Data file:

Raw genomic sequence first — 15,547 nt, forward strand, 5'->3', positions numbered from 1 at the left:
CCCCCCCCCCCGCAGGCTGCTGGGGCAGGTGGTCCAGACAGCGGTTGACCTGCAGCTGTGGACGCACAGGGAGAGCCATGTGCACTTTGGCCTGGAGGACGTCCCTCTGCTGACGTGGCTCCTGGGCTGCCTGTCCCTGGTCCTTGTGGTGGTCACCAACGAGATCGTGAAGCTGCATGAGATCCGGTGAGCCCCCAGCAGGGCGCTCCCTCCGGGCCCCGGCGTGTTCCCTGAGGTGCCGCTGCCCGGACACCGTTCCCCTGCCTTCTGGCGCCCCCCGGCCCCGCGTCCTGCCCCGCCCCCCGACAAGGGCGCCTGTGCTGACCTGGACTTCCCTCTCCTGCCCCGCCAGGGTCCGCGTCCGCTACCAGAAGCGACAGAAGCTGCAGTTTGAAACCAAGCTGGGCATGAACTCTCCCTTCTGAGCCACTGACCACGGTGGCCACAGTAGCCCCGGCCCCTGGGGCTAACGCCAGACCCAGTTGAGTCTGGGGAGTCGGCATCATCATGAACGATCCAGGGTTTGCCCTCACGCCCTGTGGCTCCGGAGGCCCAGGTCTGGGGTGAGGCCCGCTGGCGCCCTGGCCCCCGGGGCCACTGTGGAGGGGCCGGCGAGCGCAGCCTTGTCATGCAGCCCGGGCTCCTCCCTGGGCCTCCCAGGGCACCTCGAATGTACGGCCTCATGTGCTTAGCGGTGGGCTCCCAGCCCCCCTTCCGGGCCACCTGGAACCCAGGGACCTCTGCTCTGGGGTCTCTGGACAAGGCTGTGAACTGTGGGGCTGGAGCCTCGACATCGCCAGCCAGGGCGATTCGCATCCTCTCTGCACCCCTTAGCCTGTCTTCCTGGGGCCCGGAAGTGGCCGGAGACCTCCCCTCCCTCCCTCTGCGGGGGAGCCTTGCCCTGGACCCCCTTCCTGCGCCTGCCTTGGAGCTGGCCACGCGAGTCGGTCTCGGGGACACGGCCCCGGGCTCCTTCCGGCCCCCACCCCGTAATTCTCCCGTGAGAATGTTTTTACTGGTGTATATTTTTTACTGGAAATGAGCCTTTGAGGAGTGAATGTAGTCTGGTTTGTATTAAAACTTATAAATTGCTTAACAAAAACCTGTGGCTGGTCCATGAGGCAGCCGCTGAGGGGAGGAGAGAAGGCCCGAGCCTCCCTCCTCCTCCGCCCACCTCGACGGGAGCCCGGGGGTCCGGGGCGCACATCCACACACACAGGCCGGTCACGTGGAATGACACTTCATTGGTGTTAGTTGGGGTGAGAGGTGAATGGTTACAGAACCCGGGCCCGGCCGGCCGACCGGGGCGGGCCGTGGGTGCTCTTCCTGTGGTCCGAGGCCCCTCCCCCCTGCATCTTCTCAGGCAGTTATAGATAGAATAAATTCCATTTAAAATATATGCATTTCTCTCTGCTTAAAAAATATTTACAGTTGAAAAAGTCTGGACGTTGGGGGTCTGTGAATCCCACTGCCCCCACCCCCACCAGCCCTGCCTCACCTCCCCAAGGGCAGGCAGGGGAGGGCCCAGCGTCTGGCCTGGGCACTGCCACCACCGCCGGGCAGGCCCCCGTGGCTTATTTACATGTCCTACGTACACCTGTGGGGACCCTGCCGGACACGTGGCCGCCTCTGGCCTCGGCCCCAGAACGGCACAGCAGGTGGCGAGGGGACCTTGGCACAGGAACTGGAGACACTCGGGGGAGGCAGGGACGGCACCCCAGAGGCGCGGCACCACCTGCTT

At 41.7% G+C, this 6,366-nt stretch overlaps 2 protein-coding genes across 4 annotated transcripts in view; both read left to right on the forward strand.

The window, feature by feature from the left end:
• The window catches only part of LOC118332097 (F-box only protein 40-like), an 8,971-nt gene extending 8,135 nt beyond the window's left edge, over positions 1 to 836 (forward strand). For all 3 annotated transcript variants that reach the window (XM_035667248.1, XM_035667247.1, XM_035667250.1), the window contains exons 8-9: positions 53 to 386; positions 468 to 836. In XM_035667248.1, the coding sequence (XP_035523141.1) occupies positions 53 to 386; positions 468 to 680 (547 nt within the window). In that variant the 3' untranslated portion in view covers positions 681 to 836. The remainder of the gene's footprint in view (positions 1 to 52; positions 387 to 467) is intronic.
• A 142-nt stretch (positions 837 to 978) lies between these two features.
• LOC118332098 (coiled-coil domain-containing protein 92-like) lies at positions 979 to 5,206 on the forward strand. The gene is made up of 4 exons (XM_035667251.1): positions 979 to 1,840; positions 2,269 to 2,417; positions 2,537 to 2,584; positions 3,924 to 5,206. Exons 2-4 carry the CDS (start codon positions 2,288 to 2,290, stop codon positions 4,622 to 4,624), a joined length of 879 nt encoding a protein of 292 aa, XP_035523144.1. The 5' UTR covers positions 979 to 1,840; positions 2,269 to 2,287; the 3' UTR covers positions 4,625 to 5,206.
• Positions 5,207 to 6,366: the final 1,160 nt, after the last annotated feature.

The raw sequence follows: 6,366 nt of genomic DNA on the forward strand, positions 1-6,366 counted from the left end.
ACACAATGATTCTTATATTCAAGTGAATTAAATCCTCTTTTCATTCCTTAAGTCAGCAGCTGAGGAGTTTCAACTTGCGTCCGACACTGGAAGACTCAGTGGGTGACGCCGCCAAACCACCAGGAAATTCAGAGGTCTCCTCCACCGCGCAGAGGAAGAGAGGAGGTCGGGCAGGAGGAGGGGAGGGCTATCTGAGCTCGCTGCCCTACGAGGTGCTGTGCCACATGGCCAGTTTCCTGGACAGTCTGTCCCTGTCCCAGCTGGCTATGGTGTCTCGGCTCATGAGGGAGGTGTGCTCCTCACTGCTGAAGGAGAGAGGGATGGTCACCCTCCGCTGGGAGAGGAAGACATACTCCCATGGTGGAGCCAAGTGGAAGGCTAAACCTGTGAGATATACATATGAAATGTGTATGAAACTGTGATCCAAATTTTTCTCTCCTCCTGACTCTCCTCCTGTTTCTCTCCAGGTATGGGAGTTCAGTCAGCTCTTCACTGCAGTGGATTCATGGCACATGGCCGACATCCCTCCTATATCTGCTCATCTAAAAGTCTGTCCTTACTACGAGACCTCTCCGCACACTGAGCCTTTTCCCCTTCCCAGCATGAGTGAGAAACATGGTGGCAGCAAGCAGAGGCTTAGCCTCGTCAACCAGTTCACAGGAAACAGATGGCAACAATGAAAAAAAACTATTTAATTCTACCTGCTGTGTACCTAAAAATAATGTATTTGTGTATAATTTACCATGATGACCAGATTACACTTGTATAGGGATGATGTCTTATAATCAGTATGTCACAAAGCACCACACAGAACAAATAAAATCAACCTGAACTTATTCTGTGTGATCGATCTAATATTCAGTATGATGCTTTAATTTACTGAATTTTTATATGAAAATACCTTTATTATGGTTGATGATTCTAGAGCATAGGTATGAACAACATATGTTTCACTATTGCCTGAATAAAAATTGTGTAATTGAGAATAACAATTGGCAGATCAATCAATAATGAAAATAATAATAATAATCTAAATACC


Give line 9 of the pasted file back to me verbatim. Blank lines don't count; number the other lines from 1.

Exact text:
The raw sequence follows: 6,366 nt of genomic DNA on the forward strand, positions 1-6,366 counted from the left end.